In the current version of ALPHA, we’re using real-time data mostly to monitor surface water, which displays dynamic seasonal cycles. The resulting Hydro Temporal Variability data set tries to capture seasonal surface water cycles by measuring the extent of surface water each week and then combining the results into a layer that summarizes both ephemeral wetland hydroperiod and the fluctuation of permanent water bodies (Figure 3). Now, in addition to the real-time spatial extent of water, the ALPHA Program is also attempting to monitor near-real-time water attributes like algal blooms and water quality (see banner image above). Stay tuned for more on that.
ALPHA uses the Landsat historical archive, which spans 1984 to the present, to monitor long-term changes to the landscape. We’re using this info to assess the regeneration of human footprint features like harvest areas and well pads and to monitor historical surface water loss and correlate it to climate and land-use change. We plan to host these products as interactive web applications—again, stay tuned.
The Predictive Landcover 1.0 data set is already being used to support the Government of Alberta’s Biodiversity Management Frameworks, and we hope that other ALPHA products will prove similarly useful. With ALPHA’s three data ‘themes’, our goal is to give a holistic view of the status and trends of Alberta’s—and Canada’s—landscapes. Going forward, we see the program providing Alberta-wide data sets and web tools, static snapshot maps, and near-real-time updates and historical info about pretty much any landcover feature of interest, all for free on the ABMI website.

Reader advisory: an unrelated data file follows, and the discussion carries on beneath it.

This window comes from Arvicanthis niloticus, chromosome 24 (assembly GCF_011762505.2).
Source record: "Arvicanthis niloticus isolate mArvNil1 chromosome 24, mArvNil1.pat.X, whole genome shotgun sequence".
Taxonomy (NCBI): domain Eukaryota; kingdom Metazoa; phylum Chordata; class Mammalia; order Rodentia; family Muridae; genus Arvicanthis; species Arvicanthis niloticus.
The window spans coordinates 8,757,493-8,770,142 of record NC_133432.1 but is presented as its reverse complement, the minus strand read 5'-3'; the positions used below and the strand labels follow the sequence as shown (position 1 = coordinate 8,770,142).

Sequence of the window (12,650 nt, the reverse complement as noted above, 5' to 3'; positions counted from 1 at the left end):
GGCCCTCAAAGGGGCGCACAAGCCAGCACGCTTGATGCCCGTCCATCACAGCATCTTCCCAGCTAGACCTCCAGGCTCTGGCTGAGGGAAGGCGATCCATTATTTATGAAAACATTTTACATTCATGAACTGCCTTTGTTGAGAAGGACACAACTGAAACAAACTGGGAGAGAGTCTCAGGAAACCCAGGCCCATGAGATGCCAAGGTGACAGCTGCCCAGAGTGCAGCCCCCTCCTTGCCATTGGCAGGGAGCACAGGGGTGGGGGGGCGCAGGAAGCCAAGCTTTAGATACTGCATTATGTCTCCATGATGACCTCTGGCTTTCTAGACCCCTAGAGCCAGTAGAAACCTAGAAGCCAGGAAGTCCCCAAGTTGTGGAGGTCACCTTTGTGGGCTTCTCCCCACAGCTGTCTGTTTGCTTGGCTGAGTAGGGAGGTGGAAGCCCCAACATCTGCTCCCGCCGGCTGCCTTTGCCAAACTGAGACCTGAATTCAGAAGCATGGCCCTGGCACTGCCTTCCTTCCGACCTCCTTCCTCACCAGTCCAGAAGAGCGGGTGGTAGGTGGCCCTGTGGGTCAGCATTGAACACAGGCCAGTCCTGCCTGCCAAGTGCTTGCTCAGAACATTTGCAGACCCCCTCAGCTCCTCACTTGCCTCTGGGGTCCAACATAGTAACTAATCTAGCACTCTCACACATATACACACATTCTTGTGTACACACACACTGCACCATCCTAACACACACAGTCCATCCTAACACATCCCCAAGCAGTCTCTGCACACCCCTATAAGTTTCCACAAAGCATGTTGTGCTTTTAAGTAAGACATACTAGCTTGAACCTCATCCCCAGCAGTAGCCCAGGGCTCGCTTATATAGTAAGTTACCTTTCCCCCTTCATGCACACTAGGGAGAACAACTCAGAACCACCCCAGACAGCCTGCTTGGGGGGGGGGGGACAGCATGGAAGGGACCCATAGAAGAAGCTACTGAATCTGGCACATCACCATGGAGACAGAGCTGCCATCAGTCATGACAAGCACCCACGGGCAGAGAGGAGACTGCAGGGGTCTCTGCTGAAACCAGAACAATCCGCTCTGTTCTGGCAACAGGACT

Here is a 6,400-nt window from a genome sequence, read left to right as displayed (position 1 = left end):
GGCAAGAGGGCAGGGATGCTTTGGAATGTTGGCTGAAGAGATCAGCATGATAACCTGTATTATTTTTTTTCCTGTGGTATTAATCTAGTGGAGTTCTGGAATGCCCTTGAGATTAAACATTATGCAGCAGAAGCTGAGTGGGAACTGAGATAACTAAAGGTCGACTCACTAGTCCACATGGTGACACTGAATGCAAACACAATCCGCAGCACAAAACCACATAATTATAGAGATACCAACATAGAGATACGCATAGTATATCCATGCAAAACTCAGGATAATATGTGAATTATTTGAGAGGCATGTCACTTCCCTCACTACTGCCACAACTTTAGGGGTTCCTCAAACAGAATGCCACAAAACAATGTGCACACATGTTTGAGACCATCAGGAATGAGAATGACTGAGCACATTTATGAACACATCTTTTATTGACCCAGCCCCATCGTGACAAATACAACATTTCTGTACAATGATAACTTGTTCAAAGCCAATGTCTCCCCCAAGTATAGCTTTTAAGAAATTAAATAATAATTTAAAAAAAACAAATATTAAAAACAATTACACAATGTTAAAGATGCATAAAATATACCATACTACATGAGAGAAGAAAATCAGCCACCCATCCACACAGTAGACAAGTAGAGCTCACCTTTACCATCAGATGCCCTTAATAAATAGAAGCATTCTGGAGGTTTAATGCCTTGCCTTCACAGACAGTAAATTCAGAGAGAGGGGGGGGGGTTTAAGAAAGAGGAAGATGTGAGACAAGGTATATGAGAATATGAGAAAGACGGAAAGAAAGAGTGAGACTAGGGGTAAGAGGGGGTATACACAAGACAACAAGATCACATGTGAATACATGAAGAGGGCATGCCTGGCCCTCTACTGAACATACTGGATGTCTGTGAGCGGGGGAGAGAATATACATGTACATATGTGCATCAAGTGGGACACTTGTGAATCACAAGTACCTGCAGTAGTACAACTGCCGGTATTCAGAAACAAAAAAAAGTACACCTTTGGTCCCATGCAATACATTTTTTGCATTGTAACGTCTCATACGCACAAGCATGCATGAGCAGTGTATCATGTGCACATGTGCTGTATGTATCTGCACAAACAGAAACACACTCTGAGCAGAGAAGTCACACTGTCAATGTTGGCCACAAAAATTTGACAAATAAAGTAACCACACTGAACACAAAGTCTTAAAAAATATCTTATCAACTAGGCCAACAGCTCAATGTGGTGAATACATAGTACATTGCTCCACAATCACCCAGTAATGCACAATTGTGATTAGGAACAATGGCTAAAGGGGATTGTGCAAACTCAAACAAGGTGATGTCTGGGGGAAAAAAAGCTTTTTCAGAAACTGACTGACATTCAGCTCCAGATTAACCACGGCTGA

There’s obviously a lot more to be done, but we’re lucky to be operating in a time when the underlying technology is evolving as fast as it is, and answers seem nearly as abundant as questions. As we continue to refine it, we hope ALPHA will help answer new questions and reveal novel ways of seeing, and understanding, our province.
Technical stuff: ALPHA draws on a lot of different open-access EO data sources, including but not limited to Sentinel-1 and -2 data from the Copernicus Programme; Landsat -5, -8, and SRTM data from the USGS; and ALOS from JAXA. To easily access these data, ALPHA uses Google Earth Engine (GEE). GEE stores multi-petabyte satellite data streams and allows them to be easily accessed and processed using a simple internet-accessible Application Programming Interface (API). To complement open-access EO data, ALPHA uses Light Detection and Ranging (LiDAR) data provided by the Government of Alberta to get high quality information about Alberta’s topography. Over time, we anticipate new data sources being integrated as they become available, allowing even more questions to be asked and, hopefully, answered.